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com

ISSN : 2248-9622, Vol. 4, Issue 6( Version 1), June 2014, pp.01-07

www.ijera.com 1 | P a g e

Crop Yield Analysis of the Irrigated Areas of All Spatial

Locations in Guntur District of AP.

Ch. Mallikarjuna Rao

1

, Dr A. Ananda Rao

2

(Department of computer science and Engineering, Asso. Prof GRIET)

(Department of Computer Science and Engineering, Professor, JNTUA)

ABSTRACT

Spatial data mining is a process to discover interesting and potentially useful spatial patterns embedded in

spatial databases, which are voluminous in their sizes. Efficient techniques for extracting information from geo-

spatial data sets can be of importance to various sectors like research, defense and private organizations for

generating and managing large geo-spatial data sets. The current approach towards solving spatial data mining

problems is to use classical data mining techniques. Effective analysis was done using the hybrid data mining

techniques by mixing both clustering and classification techniques. In this paper crop yield of spatial locations

of Guntur district were taken and studied using the hybrid technique.

Keywords: geo-spatial data sets, hybrid data mining technique, clustering, classification, spatial locations

I. Introduction

Indian agriculture is known for more

fluctuations in terms of crop yield, crop output and

crop intensity. Despite growth in Technology and

irrigation the production and income are highly

instable [11]. Guntur district is located in the state of

Andhra Pradesh. It is situated along the east coast of

the Bay of Bengal. Its coastline is approximately 100

kilometers. It is the largest city and is the

administrative center of the District. It has 57

mandals starting from Guntur, Pedakakani,

Prathipadu, etc..to ending with Nizampatnam. Major

crops are Cotton and Chillies. Analysis need to be

done on the agriculture data sets which requires

classical data mining techniques apart from statistical

techniques. The data mining techniques[12] like

classification, clustering and association are required

to apply on the realistic data sets for analysis and

conclusions on the agriculture crop yields [8, 9, and

10] of various seasons like Kharif and rubby. The

following existing techniques are discussed along

with proposed hybrid approach.

II. Literature Survey

K-Means clustering Algorithm:The k-means

algorithm [3] [Hartigan& Wong 1979] is the well

known clustering technique used in scientific and

industrial applications. Its name comes from centroid

which is the mean of c of k clusters C. This technique

is not suitable for categorical attributes. It is more

suitable for numerical attributes. K-means[1]

algorithm uses squared error criteria and is

extensively used algorithm. The data is partitioned

into K clusters (C

1

;C

2

; : : : ;C

K

), using this algorithm

which are represented by their centers or means. The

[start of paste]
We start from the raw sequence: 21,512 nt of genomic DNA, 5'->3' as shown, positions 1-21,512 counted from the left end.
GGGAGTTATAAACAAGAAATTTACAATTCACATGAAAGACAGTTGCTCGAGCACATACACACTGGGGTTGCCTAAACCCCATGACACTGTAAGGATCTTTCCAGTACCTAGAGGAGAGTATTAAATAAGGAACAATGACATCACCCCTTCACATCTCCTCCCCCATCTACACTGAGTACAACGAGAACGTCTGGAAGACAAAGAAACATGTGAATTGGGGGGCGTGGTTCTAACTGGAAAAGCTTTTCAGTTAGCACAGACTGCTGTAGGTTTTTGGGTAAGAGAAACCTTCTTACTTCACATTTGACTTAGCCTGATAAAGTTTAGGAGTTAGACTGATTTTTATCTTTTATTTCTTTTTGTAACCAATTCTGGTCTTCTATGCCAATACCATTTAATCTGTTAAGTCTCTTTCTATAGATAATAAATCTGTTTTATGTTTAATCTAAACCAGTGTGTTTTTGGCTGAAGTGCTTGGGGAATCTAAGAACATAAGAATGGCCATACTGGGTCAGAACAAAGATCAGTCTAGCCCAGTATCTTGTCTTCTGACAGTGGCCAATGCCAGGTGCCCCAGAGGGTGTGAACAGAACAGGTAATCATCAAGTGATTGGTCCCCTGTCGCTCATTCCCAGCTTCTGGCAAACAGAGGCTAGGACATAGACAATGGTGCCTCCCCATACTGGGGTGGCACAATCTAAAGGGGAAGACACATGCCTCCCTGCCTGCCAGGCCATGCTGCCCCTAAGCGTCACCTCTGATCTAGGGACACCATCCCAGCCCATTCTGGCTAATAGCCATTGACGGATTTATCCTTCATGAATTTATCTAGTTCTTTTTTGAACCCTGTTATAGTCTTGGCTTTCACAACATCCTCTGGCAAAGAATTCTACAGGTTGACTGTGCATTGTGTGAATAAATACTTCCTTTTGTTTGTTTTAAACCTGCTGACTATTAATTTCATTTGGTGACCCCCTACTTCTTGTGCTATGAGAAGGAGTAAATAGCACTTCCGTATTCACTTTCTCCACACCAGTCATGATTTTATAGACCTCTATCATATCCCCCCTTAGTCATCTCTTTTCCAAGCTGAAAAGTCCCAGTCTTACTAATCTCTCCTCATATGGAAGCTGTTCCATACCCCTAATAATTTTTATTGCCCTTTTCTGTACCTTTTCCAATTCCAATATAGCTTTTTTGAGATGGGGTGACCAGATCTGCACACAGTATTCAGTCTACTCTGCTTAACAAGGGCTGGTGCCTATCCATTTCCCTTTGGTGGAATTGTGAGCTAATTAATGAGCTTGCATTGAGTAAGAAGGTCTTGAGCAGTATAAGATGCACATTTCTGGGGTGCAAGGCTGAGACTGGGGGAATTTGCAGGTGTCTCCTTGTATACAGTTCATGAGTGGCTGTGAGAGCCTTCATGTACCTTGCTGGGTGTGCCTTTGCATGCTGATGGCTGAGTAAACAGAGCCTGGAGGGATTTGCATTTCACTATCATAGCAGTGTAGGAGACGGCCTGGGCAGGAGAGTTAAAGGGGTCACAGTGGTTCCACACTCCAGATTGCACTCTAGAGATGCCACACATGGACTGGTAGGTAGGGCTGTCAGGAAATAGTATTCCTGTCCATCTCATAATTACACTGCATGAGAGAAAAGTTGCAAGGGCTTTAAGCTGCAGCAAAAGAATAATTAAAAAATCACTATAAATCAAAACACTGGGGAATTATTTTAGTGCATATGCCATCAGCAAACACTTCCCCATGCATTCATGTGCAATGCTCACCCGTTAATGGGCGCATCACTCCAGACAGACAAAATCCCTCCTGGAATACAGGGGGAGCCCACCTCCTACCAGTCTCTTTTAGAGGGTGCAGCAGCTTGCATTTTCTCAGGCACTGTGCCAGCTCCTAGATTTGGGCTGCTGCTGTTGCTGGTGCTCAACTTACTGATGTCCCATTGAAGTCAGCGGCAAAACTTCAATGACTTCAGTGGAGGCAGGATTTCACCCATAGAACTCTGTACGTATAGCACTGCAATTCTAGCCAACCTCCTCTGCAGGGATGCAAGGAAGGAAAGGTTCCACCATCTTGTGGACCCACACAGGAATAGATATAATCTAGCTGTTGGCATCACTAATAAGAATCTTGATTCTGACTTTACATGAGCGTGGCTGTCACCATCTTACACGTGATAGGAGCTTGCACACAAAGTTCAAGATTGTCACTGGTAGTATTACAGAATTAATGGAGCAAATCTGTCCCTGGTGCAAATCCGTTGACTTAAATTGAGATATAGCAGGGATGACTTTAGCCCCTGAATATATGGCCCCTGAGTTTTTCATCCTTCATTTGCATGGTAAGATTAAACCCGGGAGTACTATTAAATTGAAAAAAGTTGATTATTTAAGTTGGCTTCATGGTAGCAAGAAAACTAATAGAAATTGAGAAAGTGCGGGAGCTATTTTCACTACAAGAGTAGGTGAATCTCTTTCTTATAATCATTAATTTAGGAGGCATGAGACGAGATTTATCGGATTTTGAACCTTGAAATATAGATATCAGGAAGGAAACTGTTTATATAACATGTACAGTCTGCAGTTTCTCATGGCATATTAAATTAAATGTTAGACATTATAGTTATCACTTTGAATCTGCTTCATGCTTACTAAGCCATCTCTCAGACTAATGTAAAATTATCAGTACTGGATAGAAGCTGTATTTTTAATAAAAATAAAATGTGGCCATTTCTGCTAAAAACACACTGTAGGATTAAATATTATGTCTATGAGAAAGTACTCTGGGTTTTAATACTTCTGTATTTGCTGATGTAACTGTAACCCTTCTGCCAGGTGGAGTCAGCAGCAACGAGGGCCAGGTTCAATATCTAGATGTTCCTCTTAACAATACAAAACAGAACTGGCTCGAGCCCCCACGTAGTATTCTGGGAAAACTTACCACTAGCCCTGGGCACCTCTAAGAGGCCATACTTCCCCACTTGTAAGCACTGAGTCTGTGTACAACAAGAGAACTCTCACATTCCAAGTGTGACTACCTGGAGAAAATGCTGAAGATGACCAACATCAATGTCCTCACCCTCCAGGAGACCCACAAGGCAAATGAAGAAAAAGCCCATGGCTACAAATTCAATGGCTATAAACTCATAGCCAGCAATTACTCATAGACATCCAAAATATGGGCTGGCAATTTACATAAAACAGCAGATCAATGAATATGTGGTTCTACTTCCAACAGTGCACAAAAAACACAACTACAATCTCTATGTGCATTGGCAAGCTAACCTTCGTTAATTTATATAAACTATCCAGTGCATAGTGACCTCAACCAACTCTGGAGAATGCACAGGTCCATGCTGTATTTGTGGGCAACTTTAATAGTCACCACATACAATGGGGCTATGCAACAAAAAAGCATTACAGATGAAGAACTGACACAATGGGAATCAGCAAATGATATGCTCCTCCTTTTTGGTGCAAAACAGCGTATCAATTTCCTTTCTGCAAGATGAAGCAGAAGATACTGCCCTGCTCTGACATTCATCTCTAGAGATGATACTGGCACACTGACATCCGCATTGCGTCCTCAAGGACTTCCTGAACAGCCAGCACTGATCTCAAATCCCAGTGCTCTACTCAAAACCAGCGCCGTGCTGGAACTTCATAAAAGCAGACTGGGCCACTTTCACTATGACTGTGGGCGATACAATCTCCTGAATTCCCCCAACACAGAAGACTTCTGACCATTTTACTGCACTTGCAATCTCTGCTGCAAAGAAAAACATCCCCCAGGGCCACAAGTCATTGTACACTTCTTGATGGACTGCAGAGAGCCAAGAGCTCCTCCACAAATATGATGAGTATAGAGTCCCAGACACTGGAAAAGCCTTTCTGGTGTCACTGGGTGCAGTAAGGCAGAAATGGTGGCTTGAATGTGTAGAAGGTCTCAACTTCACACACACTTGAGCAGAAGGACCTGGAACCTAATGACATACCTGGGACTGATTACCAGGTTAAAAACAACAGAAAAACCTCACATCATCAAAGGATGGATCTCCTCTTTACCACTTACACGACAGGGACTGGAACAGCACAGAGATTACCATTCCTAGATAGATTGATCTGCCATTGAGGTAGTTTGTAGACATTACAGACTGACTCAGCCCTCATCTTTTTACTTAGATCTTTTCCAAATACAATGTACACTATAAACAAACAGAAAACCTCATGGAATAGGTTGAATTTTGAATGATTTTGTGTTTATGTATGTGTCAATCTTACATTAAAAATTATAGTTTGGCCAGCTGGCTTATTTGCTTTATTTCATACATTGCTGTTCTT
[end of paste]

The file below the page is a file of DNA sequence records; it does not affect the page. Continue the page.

mean of all the instances belonging to that cluster

gives the center of each cluster.

The pseudo-code of the K-means algorithm

is given by Fig.1. The algorithm begins with

randomly selected initial set of cluster centers. Each

instance is assigned to its closest cluster center for

every iteration based on Euclidean distance

calculated between the two. After thatre-calculate the

cluster centers.

the instances number belonging to cluster k is

denoted byN

k

and the mean of the cluster kis

represented by µ

k

.

There is a possibility for a number of

convergence conditions. If the partitioning error is

not reduced by the relocation of the centers the search

will be stopped as it concludes that the present

partition is locally optimal. Another stopping

criteriais that if it exceeds a pre-defined number of

iterations.

Input: S (instance set), K (no. of clusters)

Output: clusters

1: Initialize K cluster centers.

2: while termination condition is not satisfied do

3: Assign instances to the nearest cluster center.

4: Update cluster centers based on the assignment.

5: end while

Figure1. K-means Algorithm

This algorithm may be viewed as a gradient-

decent procedure. In which it begins with random

selection of an initial set number of K cluster-centers

and iteratively updates by which error function will

decrease. A rigorous proof of the finite convergence

RESEARCH ARTICLE OPEN ACCESS

Ch. Mallikarjuna Rao et al Int. Journal of Engineering Research and Applications www.ijera.com

ISSN : 2248-9622, Vol. 4, Issue 6( Version 1), June 2014, pp.01-07

www.ijera.com 2 | P a g e

of the K-means type algorithms is given in [4]. The

complexity of T iterations of the K-means algorithm

performed on a sample size of m instances, each

characterized by N attributes, is: O(T * K * m * N).

This linear complexity is one of the reasons for the

popularity of the K- means algorithms. Even if the

number of instances is substantially large (which

often is the case nowadays), this algorithm is

computationally attractive. Thus, the K-means

algorithm has an advantage in comparison to other